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Do-No-Harm Dwelling

What makes up a net-zero house?

Seth Lawrence-Slavas ’17, ’19MA, CEO of Wright Builders, builds in western Massachusetts with a long-term view, solving not only immediate housing shortages but also making sure we don’t end up with the same problems in 30 years. That means looking at existing buildings and figuring out how to make them cost-effective and more sustainable. Each case is different, and Lawrence-Slavas relies on software and low-carbon materials to help make decisions that have the lowest impact on the climate.

Long-term thinking is at the core of Lawrence-Slavas’s building philosophy, and that starts with the impact his projects will have on the planet. “We’re trying to do no harm here,” he says. “We’re not just building code-minimum buildings that are going to last 30 years and then need to be replaced.”

Built into this long-term thinking is the idea that buildings should be efficient and fitted with the latest clean-energy technology to keep the cost of living low. “What people talk about in affordable housing is also that once you get people into that housing, there are still continual costs. So, eliminating energy costs, creating efficiency, that type of thing, it actually makes those building projects more feasible.”

So, how can you build a more sustainable house and save money? Here are some great places to start.

House with solar panels on roof and pine trees in the foreground


When it comes to building an environmentally friendly and sustainable home, design is at the core. Unused rooms and unnecessarily high ceilings can nix a house’s hope for sustainability. In a net-zero house, each component’s elements are calculated for their carbon footprint and other measurable byproducts in an effort to offset or make up for them with other elements in the house and its systems.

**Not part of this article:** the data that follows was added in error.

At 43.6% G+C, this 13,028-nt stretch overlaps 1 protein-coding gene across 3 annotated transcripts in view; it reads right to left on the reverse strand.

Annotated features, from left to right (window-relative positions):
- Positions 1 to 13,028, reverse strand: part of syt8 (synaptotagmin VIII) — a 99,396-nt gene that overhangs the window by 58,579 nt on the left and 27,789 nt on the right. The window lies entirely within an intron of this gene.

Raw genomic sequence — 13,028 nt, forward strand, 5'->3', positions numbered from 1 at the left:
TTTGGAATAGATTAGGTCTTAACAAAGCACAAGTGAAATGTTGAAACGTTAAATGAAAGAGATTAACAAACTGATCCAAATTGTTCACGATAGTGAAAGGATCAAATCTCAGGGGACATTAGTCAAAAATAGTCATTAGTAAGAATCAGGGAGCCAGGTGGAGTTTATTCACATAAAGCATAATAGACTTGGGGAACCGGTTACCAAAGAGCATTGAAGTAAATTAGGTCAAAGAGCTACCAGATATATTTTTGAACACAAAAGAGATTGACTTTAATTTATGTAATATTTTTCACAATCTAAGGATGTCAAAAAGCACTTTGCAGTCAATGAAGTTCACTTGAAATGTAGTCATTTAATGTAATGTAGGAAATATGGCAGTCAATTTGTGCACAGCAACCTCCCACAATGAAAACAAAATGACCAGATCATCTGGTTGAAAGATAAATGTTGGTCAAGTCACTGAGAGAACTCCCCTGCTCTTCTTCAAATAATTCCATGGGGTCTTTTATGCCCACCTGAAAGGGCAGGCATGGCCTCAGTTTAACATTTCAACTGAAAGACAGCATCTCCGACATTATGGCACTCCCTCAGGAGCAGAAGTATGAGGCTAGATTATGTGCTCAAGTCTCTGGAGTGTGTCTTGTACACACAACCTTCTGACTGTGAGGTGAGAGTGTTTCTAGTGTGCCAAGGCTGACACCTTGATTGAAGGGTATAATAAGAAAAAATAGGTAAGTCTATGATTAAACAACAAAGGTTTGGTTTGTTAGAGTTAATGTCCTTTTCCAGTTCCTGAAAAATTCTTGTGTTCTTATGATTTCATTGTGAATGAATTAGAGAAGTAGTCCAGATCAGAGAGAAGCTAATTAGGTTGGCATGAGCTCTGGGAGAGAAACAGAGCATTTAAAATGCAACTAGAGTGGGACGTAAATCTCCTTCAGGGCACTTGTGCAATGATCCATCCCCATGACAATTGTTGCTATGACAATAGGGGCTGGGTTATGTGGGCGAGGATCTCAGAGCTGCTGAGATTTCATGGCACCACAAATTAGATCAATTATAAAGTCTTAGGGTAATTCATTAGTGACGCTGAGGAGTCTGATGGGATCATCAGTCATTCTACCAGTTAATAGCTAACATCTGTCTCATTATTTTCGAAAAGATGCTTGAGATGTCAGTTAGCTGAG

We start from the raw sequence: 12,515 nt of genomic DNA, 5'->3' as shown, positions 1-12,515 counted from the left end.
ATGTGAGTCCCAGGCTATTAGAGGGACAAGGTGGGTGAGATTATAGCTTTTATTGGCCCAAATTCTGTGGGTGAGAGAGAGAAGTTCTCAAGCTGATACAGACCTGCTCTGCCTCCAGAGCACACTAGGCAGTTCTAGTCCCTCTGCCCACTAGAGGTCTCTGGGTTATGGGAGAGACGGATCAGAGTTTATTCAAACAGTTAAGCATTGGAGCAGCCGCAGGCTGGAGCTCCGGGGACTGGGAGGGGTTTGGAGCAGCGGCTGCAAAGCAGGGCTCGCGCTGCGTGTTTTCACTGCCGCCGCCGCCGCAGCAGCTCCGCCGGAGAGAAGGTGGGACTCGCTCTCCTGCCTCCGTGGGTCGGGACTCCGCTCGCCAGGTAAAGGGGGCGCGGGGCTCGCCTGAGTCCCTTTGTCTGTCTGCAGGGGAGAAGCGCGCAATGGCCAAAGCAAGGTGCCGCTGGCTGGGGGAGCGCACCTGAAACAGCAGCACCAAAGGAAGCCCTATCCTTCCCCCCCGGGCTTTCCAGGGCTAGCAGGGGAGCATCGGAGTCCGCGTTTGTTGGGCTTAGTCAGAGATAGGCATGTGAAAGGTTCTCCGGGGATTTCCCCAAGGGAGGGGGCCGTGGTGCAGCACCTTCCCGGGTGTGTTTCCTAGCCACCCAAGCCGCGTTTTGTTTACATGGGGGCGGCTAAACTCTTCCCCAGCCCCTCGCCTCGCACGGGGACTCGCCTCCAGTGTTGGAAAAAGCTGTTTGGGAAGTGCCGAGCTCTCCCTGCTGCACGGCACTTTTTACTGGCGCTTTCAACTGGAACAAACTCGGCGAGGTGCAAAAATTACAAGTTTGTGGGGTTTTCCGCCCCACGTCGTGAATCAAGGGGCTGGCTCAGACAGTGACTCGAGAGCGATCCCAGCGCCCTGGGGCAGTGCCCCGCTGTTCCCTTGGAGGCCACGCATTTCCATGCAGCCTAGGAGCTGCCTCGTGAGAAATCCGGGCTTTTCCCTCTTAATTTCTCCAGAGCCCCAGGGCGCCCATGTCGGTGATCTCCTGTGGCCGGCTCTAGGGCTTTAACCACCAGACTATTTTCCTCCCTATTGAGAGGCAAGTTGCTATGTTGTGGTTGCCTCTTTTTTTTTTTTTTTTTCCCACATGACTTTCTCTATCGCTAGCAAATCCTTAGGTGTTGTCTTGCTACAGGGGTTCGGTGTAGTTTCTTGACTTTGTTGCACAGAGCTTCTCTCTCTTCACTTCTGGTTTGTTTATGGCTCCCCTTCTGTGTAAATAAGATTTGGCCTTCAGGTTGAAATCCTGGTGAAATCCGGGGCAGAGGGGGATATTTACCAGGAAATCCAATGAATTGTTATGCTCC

Solar panels on the roof of a house on a forested hillside under a partly cloudy sky


The biggest help in offsetting carbon emissions is the use of the sun. A net-zero house will face “solar south” in order to allow solar panels to absorb the most sunlight possible throughout the day, as well as to collect and store the energy of those rays for later use.

Seth Lawrence-Slavas installing windows in a shaded room


The Environmental Protection Agency says that although windows constitute only 10% of the surface area of a typical house, about 30% of heating energy is lost through standard double-pane windows. But adding extra glazing can cut that heat loss in half. That’s why net-zero builders almost exclusively use triple- and even quad-pane windows.

Close up on the outside of a house with green ZIP System insulation exposed


Another way green builders are keeping houses warm is a new method of insulation. Starting with a double-walled application, a ZIP System® Insulated R-sheath is inserted between the outer stud wall and the siding. Its built-in exterior insulation helps to reduce heat transfer. The ZIP sheath is also water resistant, and the ZIP System provides a tight barrier that reduces the amount of air leakage—keeping the indoor environment consistent while using less energy.

White room with wires and metal pipes coming out of the ceiling


With an (almost) hermetically sealed house, you need to mechanically pump in and circulate fresh, filtered air. Most net-zero houses do this in two steps. First, a heat pump (which condenses warm or cool air from outdoors) acts like an air conditioner, heater, and dehumidifier all in one unit, pushing air at a set temperature into the house. Then, an energy recovery ventilator filters and recirculates indoor air—passively utilizing the warmth generated by appliances in the kitchen, steam from a hot shower, and even people’s bodies. This can save up to 70% in heating bills compared to a traditionally constructed house.

Exterior of gray and green house and yard with stone patio


You don’t need to build a new house—and in some cases, you don’t even need to own a house—to green your living situation. If you live in Massachusetts, you can take advantage of the state-run MassSave energy assessment and audit program, which includes a free annual inspection and consultation session for homeowners and renters alike and offers tens of thousands of dollars in rebates and no-interest loans for work the program auditor recommends.